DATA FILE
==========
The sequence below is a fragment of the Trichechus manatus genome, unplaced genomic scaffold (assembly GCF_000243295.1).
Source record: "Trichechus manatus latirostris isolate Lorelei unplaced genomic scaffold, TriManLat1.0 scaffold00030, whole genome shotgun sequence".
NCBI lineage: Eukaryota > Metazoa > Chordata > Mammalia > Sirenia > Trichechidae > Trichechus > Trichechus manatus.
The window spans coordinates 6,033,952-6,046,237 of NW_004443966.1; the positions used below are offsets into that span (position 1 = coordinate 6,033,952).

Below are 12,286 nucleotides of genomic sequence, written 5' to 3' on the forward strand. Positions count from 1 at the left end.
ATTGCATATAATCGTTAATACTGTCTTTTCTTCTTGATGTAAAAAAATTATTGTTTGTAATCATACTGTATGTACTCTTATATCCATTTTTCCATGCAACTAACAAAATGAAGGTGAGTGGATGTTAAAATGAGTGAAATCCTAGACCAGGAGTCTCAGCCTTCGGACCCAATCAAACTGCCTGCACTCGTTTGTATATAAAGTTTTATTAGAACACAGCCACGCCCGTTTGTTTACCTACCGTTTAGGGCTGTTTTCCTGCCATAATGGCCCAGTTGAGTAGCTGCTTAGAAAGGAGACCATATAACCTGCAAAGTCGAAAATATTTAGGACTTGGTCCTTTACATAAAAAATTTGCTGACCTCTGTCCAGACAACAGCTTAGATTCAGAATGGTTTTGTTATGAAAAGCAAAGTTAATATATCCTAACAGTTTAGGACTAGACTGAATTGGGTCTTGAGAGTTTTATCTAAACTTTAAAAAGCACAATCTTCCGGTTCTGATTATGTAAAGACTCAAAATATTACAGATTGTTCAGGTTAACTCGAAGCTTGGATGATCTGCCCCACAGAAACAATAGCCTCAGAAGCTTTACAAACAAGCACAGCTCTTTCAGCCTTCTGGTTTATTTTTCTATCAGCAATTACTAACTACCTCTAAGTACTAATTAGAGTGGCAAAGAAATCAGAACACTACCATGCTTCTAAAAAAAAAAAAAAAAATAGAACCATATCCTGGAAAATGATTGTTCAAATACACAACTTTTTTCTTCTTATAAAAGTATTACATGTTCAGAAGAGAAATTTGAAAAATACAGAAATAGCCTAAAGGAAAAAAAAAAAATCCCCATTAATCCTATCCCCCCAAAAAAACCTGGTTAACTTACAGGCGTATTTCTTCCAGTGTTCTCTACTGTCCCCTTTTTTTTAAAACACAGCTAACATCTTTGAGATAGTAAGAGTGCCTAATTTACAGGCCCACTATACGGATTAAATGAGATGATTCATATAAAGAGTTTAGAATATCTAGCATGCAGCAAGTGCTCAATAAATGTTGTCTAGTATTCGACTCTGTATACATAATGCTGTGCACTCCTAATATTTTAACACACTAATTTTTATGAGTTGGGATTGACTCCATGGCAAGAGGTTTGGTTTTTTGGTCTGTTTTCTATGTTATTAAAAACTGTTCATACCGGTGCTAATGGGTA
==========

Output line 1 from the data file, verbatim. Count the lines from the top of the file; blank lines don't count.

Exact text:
The sequence below is a fragment of the Trichechus manatus genome, unplaced genomic scaffold (assembly GCF_000243295.1).